For this, you need to set the maximum size of a Public Folder mailbox. For example, to use a maximum size of 30GB, the value (in bytes) would be 32212254720. So, for a 30GB Public Folder mailbox you can use the following command:

.\PublicFolderToMailboxMapGenerator.ps1 32212254720 C:\PFMigration\PFStatistics.csv C:\PFMigration\folder-to-mailbox.csv

PublicFolderToMailboxMapGenerator

Create the Public Folder mailboxes in Exchange 2016

The Public Folder database(s) in Exchange 2016 are created using the Create-PublicFolderMailboxesForMigration.ps1 script. This script takes the mapping file that was created in the previous step, and it takes the estimated number of concurrent users. In my environment the number of concurrent users is approx. 900, so the command will be:

.\Create-PublicFolderMailboxesForMigration.ps1 -FolderMappingCsv C:\PFMigration\folder-to-mailbox.csv -EstimatedNumberOfConcurrentUsers:900

CreatePublicFolderMailboxesForMigration

This will create a mailbox called Mailbox1 in a random Exchange 2016 database. If you want to use a specific database, you can edit the Create-PublicFolderMailboxesForMigration.ps1 script and add the -Database parameter to the New-Mailbox command.

PublicFolderMailboxLocation

Public Folder Migration Batch

At this point everything is in place for the Public Folder migration. The Public Folder database has been created, the Public Folders are created in this Mailbox and the permissions are set. A migration batch can be created using the following command on the Exchange 2016 server:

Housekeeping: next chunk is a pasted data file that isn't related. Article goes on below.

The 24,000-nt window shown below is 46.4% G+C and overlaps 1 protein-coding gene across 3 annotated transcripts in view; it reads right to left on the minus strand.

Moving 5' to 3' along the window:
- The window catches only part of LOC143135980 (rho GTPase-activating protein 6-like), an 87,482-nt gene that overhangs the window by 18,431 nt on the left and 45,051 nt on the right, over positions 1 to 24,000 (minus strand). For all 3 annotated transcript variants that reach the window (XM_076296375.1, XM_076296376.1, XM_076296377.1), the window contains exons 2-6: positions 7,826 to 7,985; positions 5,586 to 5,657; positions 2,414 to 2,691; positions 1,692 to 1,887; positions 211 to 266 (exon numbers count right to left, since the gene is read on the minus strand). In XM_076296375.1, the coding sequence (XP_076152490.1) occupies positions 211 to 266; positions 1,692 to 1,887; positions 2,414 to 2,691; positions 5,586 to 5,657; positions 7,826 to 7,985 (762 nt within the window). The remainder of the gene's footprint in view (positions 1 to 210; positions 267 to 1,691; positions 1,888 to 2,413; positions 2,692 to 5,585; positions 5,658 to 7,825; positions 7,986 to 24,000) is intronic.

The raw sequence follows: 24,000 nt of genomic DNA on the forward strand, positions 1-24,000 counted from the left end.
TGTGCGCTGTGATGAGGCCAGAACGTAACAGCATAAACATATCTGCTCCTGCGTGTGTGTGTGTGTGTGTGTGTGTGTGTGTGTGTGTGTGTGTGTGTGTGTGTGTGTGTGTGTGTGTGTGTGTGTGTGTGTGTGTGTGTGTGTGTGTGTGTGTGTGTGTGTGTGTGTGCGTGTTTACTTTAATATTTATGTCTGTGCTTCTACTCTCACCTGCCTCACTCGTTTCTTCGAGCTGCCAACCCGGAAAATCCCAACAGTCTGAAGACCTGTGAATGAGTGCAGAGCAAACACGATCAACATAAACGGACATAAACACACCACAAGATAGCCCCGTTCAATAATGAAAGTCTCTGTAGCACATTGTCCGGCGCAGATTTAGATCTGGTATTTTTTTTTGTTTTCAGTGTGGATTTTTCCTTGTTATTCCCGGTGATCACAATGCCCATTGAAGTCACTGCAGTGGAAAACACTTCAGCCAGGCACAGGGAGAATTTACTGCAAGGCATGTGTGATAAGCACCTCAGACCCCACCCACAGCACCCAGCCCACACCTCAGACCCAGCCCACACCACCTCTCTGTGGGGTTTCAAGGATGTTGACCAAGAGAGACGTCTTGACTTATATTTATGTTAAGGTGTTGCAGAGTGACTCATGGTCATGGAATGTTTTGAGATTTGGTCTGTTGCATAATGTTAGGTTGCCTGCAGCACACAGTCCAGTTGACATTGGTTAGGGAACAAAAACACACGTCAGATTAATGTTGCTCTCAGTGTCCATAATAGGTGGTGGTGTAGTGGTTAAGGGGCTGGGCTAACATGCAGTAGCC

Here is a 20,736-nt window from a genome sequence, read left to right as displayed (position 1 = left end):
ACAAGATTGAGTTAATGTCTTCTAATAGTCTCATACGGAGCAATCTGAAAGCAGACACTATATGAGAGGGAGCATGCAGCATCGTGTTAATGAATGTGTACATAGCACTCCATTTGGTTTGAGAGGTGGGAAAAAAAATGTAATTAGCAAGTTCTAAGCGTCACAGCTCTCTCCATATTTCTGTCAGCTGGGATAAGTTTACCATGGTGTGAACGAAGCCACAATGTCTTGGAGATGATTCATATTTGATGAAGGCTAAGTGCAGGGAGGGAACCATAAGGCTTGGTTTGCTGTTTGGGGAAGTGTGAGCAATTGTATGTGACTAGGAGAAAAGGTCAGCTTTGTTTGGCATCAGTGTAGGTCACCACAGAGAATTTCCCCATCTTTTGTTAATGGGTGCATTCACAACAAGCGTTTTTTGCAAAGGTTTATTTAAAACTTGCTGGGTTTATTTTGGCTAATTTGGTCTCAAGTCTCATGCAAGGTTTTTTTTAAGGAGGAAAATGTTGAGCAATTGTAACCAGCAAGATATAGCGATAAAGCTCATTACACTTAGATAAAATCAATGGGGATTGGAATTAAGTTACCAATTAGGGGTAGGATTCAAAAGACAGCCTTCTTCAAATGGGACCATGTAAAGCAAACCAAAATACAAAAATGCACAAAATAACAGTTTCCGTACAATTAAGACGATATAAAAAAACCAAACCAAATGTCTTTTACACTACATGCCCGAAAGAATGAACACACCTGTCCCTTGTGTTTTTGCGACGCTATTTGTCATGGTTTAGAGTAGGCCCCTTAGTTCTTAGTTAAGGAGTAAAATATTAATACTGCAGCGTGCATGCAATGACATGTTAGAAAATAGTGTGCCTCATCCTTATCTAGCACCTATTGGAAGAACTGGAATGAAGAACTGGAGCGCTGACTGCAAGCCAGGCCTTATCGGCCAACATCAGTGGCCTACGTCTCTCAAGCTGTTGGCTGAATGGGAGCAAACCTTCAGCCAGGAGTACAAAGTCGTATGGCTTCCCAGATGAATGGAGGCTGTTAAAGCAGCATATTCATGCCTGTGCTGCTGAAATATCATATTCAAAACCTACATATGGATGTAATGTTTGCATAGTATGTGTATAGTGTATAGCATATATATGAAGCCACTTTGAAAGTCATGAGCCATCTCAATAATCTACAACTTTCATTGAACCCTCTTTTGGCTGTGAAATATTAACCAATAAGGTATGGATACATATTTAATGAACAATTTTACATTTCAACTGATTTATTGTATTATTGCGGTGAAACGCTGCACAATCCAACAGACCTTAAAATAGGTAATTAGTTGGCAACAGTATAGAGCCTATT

New-MigrationBatch -Name PFMigration -SourcePublicFolderDatabase (Get-PublicFolderDatabase -Server ) -CSVData (Get-Content -Encoding Byte) -NotificationEmails

This would translate to something like:

New-MigrationBatch -Name PFMigration -SourcePublicFolderDatabase PF01 -CSVData (Get-Content “C:\PFMigration\folder-to-mailbox.csv” -Encoding Byte) -NotificationEmails j.wesselius@exchangelabs.nl

Start the migration batch using the Start-MigrationBatch cmdlet:

New-MigrationBatch

It is possible to use the Get-PublicFolderMailboxMigrationRequest to get more information regarding the migration from Exchange 2010 to Exchange 2016:

Get-PublicFolderMailboxMigrationRequestStatistics

You can see this migration batch in the Exchange Admin Center as well (under Recipients | Migration).

Exchange Admin Center

When you click the View Details option, all details regarding the migration, including the number of Public Folders, sizes, performance etc. will be downloaded as a text file.

Migration Status Report

To get more information regarding the batch you can also use the Get-PublicFolderMailboxMigrationRequest in combination with the Get-PublicFolderMailboxMigrationRequest Statistics command. This also gives a lot of information, and using the Select parameter you can only show the information you’re interested in. For example:

Get-PublicFolderMailboxMigrationRequest | Get-PublicFolderMailboxMigrationRequestStatistics | Select StartTimeStamp, CompleteAfter,BytesTransferred, ItemsTransferred, PercentComplete,Message

Get-PublicFolderMailboxMigrationRequestStatistics

The ItemsTransferred value can be compared against the ItemsCount value when running Get-PublicFolder -Recurse | Get-PublicFolderStatistics command on the old Exchange 2010 server. This should closely match.

Finalize the Public Folder migration

All users still connect to the old Public Folders in Exchange 2010 and all changes are replicated to the Public Folders in Exchange 2016. The last stop in the migration is finalizing. In this step the Public Folders in Exchange 2010 are closed (users are disconnected) and the remaining contents are synchronized with Exchange 2016.

Be aware that this automatically means downtime for users. I typically recommend finalizing migrations off business hours. Since finalizing Public Folder migration can take quite some time (and this is unpredictable) I recommend starting this on Friday night.